Sunday, June 07, 2015

Tom at the Farm




Based on the play by Michel Marc Bouchard, Tom a la ferme (Tom at the Farm) is the story of a young man who travels to the countryside to attend the funeral of his boyfriend unaware that his boyfriend’s mother knows he is gay as he is intimidated by her eldest son. Directed, edited, costume designed, and starring Xavier Dolan and screenplay by Dolan and Bouchard, the film is a suspense-drama where a young man‘s visit to the country becomes a trip in Hell as he finds himself trapped and forced to lie to his boyfriend‘s mother about her son. Also starring Pierre-Yves Cardinal, Lise Roy, and Evelyne Brochu. Tom a la ferme is a chilling yet evocative film from Xavier Dolan.

Set in the countryside in the middle of Quebec, the film revolves a young man whose trip to the countryside to attend his late boyfriend’s funeral becomes a dark trip upon meeting his late boyfriend’s mother and her extremely-controlling son as the latter knows that his brother is gay. Though the character of Tom (Xavier Dolan) only wanted to attend the funeral and meet with his boyfriend’s mother, he is unaware of what kind of family his boyfriend has where things seem to be fine upon meeting the mother Agathe (Lise Roy). It is until Tom meets the older brother Francis (Pierre-Yves Cardinal) where things go wrong as Tom finds himself trapped while being forced to lie to Agathe about her son’s life including a relationship with a woman named Sarah. The film’s screenplay doesn’t just explore Francis’ attempt to make Tom lie to Agathe in order preserve Agathe’s memory of her son. It’s also plays into a young man being put into a situation against his will where he is a prisoner in the middle of a farm while he gets to know the family of his late lover.

The script doesn’t play into a traditional structure as it favors more of character study and suspense rather than plot. Mostly to play into Tom trying to deal with his situation as he become accustomed to the world of farming and having to drink and do cocaine with Francis in an attempt to appease him. Still, there’s moments as it plays into Agathe’s grief as she ponders why her son’s girlfriend hasn’t shown up as she eventually would in a friend of Tom which only adds to the dramatic tension. Even as Francis knows what is going on as he is trying to keep things in control and use Tom to do farm work as he would later hope to sell it. All of which plays into Tom trying to ponder if he really ever knew his lover or was it something his late boyfriend tried to shield Tom from.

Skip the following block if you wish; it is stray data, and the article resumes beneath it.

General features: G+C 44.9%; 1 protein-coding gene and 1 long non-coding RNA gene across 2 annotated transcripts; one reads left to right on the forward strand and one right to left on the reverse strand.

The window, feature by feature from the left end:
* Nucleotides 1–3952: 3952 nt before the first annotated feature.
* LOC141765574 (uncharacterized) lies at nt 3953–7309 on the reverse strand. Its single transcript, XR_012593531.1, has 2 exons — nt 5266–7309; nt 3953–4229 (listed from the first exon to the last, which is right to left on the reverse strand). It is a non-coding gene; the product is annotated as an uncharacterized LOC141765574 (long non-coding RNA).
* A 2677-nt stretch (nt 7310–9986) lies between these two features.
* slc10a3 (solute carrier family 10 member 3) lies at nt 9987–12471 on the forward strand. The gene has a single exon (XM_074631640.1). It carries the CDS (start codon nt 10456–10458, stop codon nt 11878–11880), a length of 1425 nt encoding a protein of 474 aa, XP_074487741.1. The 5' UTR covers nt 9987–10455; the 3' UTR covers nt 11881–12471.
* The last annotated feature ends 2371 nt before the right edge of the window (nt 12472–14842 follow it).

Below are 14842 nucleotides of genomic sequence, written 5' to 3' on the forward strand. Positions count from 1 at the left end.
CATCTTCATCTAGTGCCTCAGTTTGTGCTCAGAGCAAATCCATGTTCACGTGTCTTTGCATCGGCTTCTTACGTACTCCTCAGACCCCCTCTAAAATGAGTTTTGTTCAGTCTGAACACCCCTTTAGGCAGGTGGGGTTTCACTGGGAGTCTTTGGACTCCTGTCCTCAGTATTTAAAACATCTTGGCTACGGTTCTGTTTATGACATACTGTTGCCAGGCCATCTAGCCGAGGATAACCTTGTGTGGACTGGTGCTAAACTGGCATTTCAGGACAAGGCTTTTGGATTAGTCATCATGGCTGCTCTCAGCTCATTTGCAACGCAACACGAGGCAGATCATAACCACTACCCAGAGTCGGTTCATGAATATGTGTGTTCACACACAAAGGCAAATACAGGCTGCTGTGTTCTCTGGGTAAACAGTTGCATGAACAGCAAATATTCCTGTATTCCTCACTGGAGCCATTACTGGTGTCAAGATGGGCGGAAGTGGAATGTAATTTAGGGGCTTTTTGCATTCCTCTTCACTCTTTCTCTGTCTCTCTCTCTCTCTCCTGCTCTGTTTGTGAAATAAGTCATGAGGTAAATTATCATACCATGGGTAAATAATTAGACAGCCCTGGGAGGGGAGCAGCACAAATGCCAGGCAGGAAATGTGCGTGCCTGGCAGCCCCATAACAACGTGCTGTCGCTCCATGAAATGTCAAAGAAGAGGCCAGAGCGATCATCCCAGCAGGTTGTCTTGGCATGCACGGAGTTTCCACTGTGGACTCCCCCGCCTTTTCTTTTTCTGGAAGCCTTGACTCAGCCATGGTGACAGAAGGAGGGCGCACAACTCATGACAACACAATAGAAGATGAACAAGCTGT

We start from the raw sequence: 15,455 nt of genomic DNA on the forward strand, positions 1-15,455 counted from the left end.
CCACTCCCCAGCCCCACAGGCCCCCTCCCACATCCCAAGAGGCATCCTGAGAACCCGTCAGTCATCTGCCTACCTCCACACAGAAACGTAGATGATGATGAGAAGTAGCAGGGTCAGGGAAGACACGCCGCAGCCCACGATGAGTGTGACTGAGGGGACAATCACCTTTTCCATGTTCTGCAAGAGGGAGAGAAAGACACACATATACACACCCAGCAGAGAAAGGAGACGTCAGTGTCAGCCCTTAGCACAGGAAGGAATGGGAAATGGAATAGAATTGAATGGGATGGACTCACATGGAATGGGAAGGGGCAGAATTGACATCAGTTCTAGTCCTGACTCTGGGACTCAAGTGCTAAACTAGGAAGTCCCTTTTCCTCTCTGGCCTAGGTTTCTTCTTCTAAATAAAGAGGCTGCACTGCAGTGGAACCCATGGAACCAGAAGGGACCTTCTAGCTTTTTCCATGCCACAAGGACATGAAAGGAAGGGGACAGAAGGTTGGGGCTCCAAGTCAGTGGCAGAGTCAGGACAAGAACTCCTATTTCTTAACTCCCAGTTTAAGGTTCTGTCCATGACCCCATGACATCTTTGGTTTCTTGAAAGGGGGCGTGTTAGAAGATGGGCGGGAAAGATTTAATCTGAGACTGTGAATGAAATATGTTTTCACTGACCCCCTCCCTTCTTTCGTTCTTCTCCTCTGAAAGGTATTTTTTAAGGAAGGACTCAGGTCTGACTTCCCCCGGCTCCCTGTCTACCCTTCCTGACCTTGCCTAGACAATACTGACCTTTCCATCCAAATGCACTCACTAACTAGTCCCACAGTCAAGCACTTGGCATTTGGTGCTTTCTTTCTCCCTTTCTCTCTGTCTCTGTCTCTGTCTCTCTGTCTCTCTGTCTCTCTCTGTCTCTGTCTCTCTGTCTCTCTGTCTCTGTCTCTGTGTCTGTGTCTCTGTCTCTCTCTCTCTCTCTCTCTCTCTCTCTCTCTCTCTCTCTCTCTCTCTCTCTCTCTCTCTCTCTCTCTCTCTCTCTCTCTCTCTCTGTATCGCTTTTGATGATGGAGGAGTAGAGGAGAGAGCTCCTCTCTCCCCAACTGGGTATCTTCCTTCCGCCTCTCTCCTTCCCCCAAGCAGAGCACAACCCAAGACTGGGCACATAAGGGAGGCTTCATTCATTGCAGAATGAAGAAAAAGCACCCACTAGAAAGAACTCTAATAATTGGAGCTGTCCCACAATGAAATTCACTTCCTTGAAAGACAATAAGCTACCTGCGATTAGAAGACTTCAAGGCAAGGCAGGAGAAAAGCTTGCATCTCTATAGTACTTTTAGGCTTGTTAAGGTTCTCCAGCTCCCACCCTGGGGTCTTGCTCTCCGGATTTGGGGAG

Xavier Dolan’s direction is very intoxicating to watch not just for his approach to framing and putting himself and other actors into a frame. It’s also in the world that he puts himself in where it is shot entirely on location in a farming community in Quebec. Dolan wouldn’t just use hand-held cameras but also would create something intimate in scenes inside the home as well as some of the places in the farm. Most notably with some unique camera angles into where he would place the camera for a wide shot or a close-up. There’s also moments in the film where Dolan would play with the film’s aspect ratio from a fuller-widescreen format and then into something that is much smaller for some its dramatic moments such as Tom trying to flee the farm as he runs into the cornfields while being chased by Francis.

Since much of the film is shot on this desolate and rainy farmland, Dolan’s approach to the visuals would be to give the film a grimy look where his choice of costumes are less about style and more about something that is casual that includes a colorful jacket that Francis wears. Dolan’s approach to the editing definitely plays into the dramatic tone of the film where he uses jump-cuts and other rhythmic cuts while knowing when to build suspense in certain scenes. Most particularly the chase in the corn fields where Dolan’s editing and use of steadicam shots play into the sense of tension. Even in the film’s third act where Tom wouldn’t just learn more about Francis but also how dangerously close he’s becoming towards Francis and Agathe. Overall, Dolan creates a ravishing yet unsettling film about a man’s visit to the countryside.